Jeremy Lott wades in where others might fear to tread, putting the latest Superman movie's "truth, justice, all that stuff" quote into context.
If he's right, some commentators on the right might need to rethink their commentary, I think. For that matter, I might have to, at least just a bit. (Rats. It was such a fun thing to be mad about...)
Mr. Lott seems to be making wading into controversial waters his career of the moment, having just released a book attacking the currently too-common practice of accusing people of hypocrisy. The book is published by Thomas Nelson, which provides some info here.
To go to Barnes & Noble, click the bookcover below.
In Defense of Hypocrisy: Picking Sides in the War on Virtue
I haven't seen the Superman movie, so I'm operating on secondhand information here. While I have no doubt that some of the criticism of the movie is valid (based in part on what I've read from the people who made the movie), on the other hand Superman movies are supposed to be overdrawn and sometimes over-the-top, and sometimes that type of humor doesn't translate well in transcription... so I'm wondering if Mr. Lott has a valid point in his commentary, at least about the use of the altered motto, as it was used in the movie? (Don't yell. I'm just asking. Bear with me. Qualifiers to follow.)
Now, me, I'd have been happier (substantially) if the movie-makers had managed to use "truth, justice, and the American way" without alteration and with a straight face, somewhere in the movie. I can't help but think they copped out, let the side down, however you want to put it. I'm disappointed in them. But I'm not so sure that spitting nails about their shortcomings and lack of proper moxie and focus is the way to go.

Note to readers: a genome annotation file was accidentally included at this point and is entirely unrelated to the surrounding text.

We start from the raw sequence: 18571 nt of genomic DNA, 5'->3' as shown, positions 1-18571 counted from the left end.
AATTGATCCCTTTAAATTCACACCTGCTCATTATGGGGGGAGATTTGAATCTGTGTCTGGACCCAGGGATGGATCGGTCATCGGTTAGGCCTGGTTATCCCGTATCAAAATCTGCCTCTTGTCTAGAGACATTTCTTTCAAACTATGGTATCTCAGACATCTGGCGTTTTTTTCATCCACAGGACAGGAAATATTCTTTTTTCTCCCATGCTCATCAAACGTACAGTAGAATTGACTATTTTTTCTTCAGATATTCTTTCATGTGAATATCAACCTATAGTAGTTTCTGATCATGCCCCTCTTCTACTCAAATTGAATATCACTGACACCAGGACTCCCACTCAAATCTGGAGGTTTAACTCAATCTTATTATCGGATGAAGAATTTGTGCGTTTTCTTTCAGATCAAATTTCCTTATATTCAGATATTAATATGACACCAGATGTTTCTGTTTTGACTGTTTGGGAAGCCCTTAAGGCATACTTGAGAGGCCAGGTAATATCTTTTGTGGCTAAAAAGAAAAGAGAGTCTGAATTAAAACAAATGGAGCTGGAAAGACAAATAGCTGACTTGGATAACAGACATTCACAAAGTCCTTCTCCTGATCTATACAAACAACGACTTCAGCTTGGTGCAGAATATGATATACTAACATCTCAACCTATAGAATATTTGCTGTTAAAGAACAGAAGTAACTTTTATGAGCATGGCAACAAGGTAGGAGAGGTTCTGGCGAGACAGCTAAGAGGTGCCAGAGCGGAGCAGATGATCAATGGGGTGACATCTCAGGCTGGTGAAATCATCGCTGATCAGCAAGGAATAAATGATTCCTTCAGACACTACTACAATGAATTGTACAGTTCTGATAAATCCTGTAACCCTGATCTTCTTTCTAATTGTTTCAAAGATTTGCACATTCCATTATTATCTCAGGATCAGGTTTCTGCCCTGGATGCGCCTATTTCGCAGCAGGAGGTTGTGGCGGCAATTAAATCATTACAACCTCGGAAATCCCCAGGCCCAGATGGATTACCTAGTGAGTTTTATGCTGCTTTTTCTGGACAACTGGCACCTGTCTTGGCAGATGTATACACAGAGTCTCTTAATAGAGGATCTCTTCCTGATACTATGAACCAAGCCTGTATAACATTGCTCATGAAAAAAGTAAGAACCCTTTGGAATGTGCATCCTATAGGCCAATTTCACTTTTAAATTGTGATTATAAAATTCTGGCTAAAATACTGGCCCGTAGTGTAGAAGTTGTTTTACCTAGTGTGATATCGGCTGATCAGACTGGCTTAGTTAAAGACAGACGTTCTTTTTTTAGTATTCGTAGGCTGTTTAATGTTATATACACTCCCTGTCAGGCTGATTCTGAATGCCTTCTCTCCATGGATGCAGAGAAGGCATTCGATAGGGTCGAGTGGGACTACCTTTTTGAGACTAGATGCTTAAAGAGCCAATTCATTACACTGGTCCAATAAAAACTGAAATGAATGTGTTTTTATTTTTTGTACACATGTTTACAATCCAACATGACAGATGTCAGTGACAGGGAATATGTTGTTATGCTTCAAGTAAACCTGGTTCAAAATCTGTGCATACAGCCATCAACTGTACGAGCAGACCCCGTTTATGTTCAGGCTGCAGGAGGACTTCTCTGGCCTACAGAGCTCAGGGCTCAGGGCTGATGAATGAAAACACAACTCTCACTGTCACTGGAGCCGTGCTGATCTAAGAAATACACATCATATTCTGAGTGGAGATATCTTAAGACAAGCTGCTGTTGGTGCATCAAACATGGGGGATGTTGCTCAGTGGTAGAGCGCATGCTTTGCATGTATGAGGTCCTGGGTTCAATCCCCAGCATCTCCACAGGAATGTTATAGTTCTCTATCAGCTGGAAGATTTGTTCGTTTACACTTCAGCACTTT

(On the other hand, has anybody checked to see if maybe they violated some licensing agreement? Surely the Superman character is still under license??? Ehem.)
Don't get me wrong. I'm glad that various people have taken it upon themselves to educate the public about how Superman has, in the past, been proudly used to promote the best America has to offer in the way of ideals, honor, and virtue. Youngsters need to know that America does stand for good things, and that the popular culture used to bolster those good things - and could again, only for the deciding to. Yes?
I think where Mr. Lott falls short is in perhaps failing to realize that we've had so many treasured American icons trashed or corrupted in our lifetimes that we're somewhat duty-bound to fight the corrosion or co-opting of what is left, even if it's just a comic book hero. Mr. Lott has a point about the sense of proportion (or lack of it) in some quarters, but to conclude his commentary by saying "Let me restate that so the movie's critics can't miss the point. In Superman Returns, Superman saves America from certain destruction, thus ensuring that "the American way" can keep on trucking." as if that makes this a pro-America film doesn't satisfy me. The Superman I grew up with would save people anywhere, if they were in danger of being wiped out, having been taught by his wonderful adoptive apple-pie American parents that that was the right thing to do. If he saved Brazil from destruction, it would not make it a pro-Brazilian film, now would it?
And, besides, to save "America" -- meaning the land mass and the people on it -- is by no means a guarantee of ensuring the continuation of the "American Way." Not by a long shot. Now is it?
So, in short, I think Mr. Lott makes a few points worth listening to, but misses a point or two himself.
Vintage Book: Tale of a Lucky Dog - The Tale of a Lucky Dog, by Beth Proper, illustrated by Fay turpin, Jolly Junior Books by Albert Whitman, copyright 1924, Sixth edition, 1931. “Let us… s...
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